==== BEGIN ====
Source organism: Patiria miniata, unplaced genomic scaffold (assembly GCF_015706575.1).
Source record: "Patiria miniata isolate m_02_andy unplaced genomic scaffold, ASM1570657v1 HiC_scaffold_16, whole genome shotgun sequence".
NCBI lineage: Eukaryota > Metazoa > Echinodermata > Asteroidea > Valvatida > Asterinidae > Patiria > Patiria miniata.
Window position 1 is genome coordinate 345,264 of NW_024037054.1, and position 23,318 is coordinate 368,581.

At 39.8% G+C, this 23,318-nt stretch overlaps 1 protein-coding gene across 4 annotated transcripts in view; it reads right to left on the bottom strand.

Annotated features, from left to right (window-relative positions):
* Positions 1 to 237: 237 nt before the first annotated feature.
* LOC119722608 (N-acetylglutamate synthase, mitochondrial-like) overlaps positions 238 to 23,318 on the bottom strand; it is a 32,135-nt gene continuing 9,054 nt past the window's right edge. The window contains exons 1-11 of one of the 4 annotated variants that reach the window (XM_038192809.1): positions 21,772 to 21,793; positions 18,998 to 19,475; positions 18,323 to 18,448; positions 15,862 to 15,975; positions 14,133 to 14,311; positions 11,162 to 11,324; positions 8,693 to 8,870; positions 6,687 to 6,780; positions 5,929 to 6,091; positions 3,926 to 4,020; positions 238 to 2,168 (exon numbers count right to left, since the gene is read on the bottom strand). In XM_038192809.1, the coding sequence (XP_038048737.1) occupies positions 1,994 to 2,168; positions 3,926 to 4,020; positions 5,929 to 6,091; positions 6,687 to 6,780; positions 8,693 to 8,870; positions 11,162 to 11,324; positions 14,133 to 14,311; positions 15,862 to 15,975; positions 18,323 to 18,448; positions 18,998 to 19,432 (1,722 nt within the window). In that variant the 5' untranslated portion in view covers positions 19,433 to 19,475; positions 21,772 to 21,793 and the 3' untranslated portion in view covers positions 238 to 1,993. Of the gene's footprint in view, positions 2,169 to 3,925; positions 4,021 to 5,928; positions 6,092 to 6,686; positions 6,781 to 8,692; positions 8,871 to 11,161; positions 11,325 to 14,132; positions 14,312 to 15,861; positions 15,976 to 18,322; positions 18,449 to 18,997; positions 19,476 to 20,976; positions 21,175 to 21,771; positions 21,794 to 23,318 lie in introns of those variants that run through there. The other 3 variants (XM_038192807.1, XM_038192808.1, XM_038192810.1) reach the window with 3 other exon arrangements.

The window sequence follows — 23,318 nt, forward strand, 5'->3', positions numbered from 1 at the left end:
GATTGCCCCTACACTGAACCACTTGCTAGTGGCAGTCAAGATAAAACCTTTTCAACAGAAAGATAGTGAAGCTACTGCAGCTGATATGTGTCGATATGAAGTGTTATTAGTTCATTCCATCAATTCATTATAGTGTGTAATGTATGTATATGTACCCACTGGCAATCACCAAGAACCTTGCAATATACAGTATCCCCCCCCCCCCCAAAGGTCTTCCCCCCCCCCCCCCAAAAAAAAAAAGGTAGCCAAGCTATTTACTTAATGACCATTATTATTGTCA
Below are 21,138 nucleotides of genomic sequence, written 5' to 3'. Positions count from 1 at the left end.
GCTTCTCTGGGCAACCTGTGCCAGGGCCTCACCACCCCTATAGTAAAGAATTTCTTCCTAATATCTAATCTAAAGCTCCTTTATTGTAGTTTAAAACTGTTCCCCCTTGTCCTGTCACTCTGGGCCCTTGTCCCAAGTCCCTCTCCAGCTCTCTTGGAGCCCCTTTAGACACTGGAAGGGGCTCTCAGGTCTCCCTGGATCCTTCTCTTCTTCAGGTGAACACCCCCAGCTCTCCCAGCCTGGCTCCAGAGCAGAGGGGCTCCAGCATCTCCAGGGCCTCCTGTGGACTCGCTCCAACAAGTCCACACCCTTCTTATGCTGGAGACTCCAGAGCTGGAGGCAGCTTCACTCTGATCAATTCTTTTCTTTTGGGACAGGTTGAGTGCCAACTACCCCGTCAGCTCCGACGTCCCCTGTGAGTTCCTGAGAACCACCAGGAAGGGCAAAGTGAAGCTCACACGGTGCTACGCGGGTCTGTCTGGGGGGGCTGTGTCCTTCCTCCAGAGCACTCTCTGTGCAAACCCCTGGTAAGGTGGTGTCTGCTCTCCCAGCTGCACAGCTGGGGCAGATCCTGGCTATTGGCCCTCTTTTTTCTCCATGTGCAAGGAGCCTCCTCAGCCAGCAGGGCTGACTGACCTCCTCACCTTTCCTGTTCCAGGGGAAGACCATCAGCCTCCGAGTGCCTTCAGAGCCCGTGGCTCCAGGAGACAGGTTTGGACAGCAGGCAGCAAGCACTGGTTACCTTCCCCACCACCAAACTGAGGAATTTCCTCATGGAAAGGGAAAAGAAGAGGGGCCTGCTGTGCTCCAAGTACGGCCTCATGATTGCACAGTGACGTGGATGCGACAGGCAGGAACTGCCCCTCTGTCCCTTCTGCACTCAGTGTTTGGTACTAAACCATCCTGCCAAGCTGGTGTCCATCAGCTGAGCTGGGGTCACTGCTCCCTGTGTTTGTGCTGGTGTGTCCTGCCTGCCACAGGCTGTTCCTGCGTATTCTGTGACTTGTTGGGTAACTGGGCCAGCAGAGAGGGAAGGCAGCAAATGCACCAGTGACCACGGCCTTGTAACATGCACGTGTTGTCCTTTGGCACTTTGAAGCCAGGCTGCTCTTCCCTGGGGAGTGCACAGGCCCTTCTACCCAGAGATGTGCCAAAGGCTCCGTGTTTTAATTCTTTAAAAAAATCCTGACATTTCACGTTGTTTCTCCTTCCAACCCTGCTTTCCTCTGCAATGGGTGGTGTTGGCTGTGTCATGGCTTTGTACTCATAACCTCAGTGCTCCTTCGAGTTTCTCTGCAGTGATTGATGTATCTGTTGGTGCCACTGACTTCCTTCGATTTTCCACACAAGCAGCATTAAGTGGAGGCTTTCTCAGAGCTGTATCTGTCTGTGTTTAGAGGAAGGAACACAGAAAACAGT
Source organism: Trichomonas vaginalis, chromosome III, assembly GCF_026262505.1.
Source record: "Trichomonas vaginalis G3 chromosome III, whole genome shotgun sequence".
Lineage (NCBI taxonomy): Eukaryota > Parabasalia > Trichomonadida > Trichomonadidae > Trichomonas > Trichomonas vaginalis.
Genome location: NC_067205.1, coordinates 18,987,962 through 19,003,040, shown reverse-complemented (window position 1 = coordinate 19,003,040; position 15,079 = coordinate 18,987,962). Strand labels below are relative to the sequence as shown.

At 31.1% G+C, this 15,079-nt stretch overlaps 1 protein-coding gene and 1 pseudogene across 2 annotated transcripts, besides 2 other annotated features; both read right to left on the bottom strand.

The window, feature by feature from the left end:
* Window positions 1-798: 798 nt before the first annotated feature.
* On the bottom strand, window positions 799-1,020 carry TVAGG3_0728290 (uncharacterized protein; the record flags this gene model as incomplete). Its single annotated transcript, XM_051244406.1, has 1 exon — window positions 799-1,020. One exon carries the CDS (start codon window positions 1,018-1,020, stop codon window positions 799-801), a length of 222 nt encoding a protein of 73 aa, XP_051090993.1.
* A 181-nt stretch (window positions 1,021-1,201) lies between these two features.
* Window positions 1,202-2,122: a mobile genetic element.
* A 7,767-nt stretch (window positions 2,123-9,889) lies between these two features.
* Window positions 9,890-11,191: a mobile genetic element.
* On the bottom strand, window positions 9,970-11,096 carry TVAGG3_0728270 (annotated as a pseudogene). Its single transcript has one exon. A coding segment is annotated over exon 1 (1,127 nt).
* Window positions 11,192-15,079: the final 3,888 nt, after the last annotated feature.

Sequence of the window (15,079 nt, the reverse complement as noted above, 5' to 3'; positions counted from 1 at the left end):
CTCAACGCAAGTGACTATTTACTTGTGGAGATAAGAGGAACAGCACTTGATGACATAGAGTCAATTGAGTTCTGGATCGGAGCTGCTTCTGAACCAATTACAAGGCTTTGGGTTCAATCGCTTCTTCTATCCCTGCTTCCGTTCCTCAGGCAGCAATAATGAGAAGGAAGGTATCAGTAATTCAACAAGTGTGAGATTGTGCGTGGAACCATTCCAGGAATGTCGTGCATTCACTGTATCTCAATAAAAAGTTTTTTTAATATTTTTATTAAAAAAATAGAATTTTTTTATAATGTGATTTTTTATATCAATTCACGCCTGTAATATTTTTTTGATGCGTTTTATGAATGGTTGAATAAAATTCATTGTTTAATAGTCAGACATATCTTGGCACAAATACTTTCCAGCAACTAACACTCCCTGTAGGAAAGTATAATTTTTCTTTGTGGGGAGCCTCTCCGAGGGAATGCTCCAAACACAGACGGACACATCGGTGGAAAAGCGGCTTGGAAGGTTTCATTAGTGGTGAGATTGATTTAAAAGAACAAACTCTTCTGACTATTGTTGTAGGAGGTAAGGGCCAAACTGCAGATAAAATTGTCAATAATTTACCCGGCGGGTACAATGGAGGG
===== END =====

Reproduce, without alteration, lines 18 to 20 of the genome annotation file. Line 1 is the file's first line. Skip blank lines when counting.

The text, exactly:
The window, feature by feature from the left end:
* Window positions 1-798: 798 nt before the first annotated feature.
* On the bottom strand, window positions 799-1,020 carry TVAGG3_0728290 (uncharacterized protein; the record flags this gene model as incomplete). Its single annotated transcript, XM_051244406.1, has 1 exon — window positions 799-1,020. One exon carries the CDS (start codon window positions 1,018-1,020, stop codon window positions 799-801), a length of 222 nt encoding a protein of 73 aa, XP_051090993.1.